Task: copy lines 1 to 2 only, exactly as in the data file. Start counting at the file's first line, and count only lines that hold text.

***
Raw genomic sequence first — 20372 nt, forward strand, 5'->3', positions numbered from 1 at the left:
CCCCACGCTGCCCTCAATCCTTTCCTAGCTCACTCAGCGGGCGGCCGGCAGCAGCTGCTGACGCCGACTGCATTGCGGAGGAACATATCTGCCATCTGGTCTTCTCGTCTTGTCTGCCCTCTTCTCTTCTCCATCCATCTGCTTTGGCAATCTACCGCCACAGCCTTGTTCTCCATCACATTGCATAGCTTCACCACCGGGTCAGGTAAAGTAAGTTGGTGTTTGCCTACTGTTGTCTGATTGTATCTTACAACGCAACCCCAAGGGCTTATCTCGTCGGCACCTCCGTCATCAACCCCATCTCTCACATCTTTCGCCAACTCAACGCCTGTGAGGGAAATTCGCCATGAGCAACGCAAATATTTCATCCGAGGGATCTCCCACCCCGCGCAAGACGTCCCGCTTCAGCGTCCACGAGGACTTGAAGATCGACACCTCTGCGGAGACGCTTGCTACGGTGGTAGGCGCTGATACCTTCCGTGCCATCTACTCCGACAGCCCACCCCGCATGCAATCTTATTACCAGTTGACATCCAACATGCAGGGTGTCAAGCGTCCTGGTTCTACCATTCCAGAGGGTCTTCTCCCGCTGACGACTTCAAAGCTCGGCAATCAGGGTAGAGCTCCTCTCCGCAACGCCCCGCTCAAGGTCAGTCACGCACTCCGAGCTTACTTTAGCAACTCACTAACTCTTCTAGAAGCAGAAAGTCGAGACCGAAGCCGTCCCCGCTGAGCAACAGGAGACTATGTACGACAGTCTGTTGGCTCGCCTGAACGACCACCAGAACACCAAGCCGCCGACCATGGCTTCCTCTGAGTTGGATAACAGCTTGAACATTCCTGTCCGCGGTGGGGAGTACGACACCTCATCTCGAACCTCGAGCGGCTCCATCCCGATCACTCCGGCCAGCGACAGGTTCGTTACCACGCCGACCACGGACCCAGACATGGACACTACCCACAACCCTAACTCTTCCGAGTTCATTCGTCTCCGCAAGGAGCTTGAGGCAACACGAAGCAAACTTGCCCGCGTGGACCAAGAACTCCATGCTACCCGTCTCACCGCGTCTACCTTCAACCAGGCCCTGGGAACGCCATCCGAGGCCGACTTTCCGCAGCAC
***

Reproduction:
Raw genomic sequence first — 20372 nt, forward strand, 5'->3', positions numbered from 1 at the left:
CCCCACGCTGCCCTCAATCCTTTCCTAGCTCACTCAGCGGGCGGCCGGCAGCAGCTGCTGACGCCGACTGCATTGCGGAGGAACATATCTGCCATCTGGTCTTCTCGTCTTGTCTGCCCTCTTCTCTTCTCCATCCATCTGCTTTGGCAATCTACCGCCACAGCCTTGTTCTCCATCACATTGCATAGCTTCACCACCGGGTCAGGTAAAGTAAGTTGGTGTTTGCCTACTGTTGTCTGATTGTATCTTACAACGCAACCCCAAGGGCTTATCTCGTCGGCACCTCCGTCATCAACCCCATCTCTCACATCTTTCGCCAACTCAACGCCTGTGAGGGAAATTCGCCATGAGCAACGCAAATATTTCATCCGAGGGATCTCCCACCCCGCGCAAGACGTCCCGCTTCAGCGTCCACGAGGACTTGAAGATCGACACCTCTGCGGAGACGCTTGCTACGGTGGTAGGCGCTGATACCTTCCGTGCCATCTACTCCGACAGCCCACCCCGCATGCAATCTTATTACCAGTTGACATCCAACATGCAGGGTGTCAAGCGTCCTGGTTCTACCATTCCAGAGGGTCTTCTCCCGCTGACGACTTCAAAGCTCGGCAATCAGGGTAGAGCTCCTCTCCGCAACGCCCCGCTCAAGGTCAGTCACGCACTCCGAGCTTACTTTAGCAACTCACTAACTCTTCTAGAAGCAGAAAGTCGAGACCGAAGCCGTCCCCGCTGAGCAACAGGAGACTATGTACGACAGTCTGTTGGCTCGCCTGAACGACCACCAGAACACCAAGCCGCCGACCATGGCTTCCTCTGAGTTGGATAACAGCTTGAACATTCCTGTCCGCGGTGGGGAGTACGACACCTCATCTCGAACCTCGAGCGGCTCCATCCCGATCACTCCGGCCAGCGACAGGTTCGTTACCACGCCGACCACGGACCCAGACATGGACACTACCCACAACCCTAACTCTTCCGAGTTCATTCGTCTCCGCAAGGAGCTTGAGGCAACACGAAGCAAACTTGCCCGCGTGGACCAAGAACTCCATGCTACCCGTCTCACCGCGTCTACCTTCAACCAGGCCCTGGGAACGCCATCCGAGGCCGACTTTCCGCAGCAC